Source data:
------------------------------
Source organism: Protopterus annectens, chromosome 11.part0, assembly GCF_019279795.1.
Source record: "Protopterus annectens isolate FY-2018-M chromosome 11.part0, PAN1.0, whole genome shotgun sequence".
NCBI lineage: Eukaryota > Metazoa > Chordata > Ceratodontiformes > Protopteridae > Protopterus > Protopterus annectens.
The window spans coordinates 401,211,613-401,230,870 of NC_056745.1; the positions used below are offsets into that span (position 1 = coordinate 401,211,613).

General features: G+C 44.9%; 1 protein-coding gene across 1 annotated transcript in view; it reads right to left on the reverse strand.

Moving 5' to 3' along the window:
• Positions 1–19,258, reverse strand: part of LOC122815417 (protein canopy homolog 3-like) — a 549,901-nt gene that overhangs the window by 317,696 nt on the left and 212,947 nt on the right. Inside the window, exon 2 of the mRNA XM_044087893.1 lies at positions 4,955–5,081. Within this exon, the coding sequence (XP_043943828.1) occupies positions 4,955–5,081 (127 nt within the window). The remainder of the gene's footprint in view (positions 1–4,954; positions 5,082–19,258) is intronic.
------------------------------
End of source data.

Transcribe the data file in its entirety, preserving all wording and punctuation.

Source organism: Protopterus annectens, chromosome 11.part0, assembly GCF_019279795.1.
Source record: "Protopterus annectens isolate FY-2018-M chromosome 11.part0, PAN1.0, whole genome shotgun sequence".
NCBI lineage: Eukaryota > Metazoa > Chordata > Ceratodontiformes > Protopteridae > Protopterus > Protopterus annectens.
The window spans coordinates 401,211,613-401,230,870 of NC_056745.1; the positions used below are offsets into that span (position 1 = coordinate 401,211,613).

General features: G+C 44.9%; 1 protein-coding gene across 1 annotated transcript in view; it reads right to left on the reverse strand.

Moving 5' to 3' along the window:
• Positions 1–19,258, reverse strand: part of LOC122815417 (protein canopy homolog 3-like) — a 549,901-nt gene that overhangs the window by 317,696 nt on the left and 212,947 nt on the right. Inside the window, exon 2 of the mRNA XM_044087893.1 lies at positions 4,955–5,081. Within this exon, the coding sequence (XP_043943828.1) occupies positions 4,955–5,081 (127 nt within the window). The remainder of the gene's footprint in view (positions 1–4,954; positions 5,082–19,258) is intronic.